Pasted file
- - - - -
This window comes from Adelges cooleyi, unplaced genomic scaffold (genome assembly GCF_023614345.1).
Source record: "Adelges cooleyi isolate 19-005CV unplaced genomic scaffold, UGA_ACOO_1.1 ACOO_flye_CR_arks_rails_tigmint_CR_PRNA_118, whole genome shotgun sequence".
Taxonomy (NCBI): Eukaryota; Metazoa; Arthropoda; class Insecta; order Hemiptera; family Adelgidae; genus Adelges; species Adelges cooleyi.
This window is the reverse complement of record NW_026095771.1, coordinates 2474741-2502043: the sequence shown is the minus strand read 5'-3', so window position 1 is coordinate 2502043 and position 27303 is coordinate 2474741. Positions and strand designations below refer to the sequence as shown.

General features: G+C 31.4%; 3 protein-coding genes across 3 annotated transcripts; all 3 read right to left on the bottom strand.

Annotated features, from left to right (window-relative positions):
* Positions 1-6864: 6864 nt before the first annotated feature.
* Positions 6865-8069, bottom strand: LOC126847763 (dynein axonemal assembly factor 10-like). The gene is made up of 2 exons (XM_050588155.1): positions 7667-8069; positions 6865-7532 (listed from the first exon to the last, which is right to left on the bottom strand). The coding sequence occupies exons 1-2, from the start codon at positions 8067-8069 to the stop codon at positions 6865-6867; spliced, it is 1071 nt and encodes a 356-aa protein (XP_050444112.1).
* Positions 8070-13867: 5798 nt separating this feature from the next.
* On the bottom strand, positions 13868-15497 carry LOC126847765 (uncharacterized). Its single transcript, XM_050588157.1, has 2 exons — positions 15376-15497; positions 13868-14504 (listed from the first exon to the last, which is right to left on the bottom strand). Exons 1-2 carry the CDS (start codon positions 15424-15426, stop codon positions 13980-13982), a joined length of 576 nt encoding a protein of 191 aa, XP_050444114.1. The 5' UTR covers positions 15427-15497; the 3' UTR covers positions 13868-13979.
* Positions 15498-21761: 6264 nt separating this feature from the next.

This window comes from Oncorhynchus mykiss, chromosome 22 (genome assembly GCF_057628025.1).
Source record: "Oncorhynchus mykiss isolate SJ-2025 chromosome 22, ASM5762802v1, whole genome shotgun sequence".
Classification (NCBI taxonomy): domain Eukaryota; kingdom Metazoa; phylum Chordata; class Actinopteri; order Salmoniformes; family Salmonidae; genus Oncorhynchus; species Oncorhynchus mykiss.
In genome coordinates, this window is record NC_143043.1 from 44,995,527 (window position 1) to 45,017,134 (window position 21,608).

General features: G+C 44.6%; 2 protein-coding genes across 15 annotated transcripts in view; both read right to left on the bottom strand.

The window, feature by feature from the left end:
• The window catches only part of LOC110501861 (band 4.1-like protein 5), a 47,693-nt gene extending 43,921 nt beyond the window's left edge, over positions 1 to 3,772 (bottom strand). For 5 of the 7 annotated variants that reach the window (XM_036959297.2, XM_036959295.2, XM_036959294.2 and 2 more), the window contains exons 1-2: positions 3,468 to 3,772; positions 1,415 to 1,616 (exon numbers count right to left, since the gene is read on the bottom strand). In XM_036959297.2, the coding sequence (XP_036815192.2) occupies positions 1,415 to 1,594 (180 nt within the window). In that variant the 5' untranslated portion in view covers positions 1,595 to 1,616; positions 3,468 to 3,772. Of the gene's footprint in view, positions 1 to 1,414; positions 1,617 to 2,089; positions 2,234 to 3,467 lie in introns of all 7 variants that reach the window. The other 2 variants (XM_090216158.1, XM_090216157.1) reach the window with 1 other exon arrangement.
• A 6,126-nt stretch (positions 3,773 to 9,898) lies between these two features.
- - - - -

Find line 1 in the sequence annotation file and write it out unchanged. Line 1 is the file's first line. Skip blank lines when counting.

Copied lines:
This window comes from Adelges cooleyi, unplaced genomic scaffold (genome assembly GCF_023614345.1).